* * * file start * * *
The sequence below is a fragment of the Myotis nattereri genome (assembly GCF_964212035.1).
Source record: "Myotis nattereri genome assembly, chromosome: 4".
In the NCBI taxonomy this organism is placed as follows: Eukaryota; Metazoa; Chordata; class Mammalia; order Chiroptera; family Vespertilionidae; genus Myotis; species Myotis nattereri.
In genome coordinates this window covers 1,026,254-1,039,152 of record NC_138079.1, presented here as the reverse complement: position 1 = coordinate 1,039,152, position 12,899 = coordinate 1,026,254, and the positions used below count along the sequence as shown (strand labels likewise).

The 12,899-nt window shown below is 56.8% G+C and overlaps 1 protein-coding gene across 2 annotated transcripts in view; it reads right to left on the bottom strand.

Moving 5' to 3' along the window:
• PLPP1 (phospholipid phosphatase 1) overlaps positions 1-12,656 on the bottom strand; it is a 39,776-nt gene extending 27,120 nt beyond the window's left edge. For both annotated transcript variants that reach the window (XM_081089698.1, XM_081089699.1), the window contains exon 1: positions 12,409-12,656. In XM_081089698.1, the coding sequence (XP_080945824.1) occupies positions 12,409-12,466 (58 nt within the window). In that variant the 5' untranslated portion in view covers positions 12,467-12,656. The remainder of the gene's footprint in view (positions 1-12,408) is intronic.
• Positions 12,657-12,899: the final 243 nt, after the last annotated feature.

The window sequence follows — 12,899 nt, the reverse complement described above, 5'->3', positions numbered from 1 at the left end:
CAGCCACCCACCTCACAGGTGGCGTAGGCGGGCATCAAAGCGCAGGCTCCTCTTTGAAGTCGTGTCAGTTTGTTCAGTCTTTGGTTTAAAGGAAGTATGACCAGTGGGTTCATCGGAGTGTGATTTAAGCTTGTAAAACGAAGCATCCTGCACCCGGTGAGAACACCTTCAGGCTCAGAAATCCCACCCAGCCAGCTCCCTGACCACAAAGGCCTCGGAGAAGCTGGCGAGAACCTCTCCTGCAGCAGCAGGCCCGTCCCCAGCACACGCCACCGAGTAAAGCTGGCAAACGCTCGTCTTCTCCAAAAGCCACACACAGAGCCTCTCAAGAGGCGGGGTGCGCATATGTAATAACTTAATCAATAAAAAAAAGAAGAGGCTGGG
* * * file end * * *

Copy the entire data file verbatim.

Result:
The sequence below is a fragment of the Myotis nattereri genome (assembly GCF_964212035.1).
Source record: "Myotis nattereri genome assembly, chromosome: 4".
In the NCBI taxonomy this organism is placed as follows: Eukaryota; Metazoa; Chordata; class Mammalia; order Chiroptera; family Vespertilionidae; genus Myotis; species Myotis nattereri.
In genome coordinates this window covers 1,026,254-1,039,152 of record NC_138079.1, presented here as the reverse complement: position 1 = coordinate 1,039,152, position 12,899 = coordinate 1,026,254, and the positions used below count along the sequence as shown (strand labels likewise).

The 12,899-nt window shown below is 56.8% G+C and overlaps 1 protein-coding gene across 2 annotated transcripts in view; it reads right to left on the bottom strand.

Moving 5' to 3' along the window:
• PLPP1 (phospholipid phosphatase 1) overlaps positions 1-12,656 on the bottom strand; it is a 39,776-nt gene extending 27,120 nt beyond the window's left edge. For both annotated transcript variants that reach the window (XM_081089698.1, XM_081089699.1), the window contains exon 1: positions 12,409-12,656. In XM_081089698.1, the coding sequence (XP_080945824.1) occupies positions 12,409-12,466 (58 nt within the window). In that variant the 5' untranslated portion in view covers positions 12,467-12,656. The remainder of the gene's footprint in view (positions 1-12,408) is intronic.
• Positions 12,657-12,899: the final 243 nt, after the last annotated feature.

The window sequence follows — 12,899 nt, the reverse complement described above, 5'->3', positions numbered from 1 at the left end:
CAGCCACCCACCTCACAGGTGGCGTAGGCGGGCATCAAAGCGCAGGCTCCTCTTTGAAGTCGTGTCAGTTTGTTCAGTCTTTGGTTTAAAGGAAGTATGACCAGTGGGTTCATCGGAGTGTGATTTAAGCTTGTAAAACGAAGCATCCTGCACCCGGTGAGAACACCTTCAGGCTCAGAAATCCCACCCAGCCAGCTCCCTGACCACAAAGGCCTCGGAGAAGCTGGCGAGAACCTCTCCTGCAGCAGCAGGCCCGTCCCCAGCACACGCCACCGAGTAAAGCTGGCAAACGCTCGTCTTCTCCAAAAGCCACACACAGAGCCTCTCAAGAGGCGGGGTGCGCATATGTAATAACTTAATCAATAAAAAAAAGAAGAGGCTGGG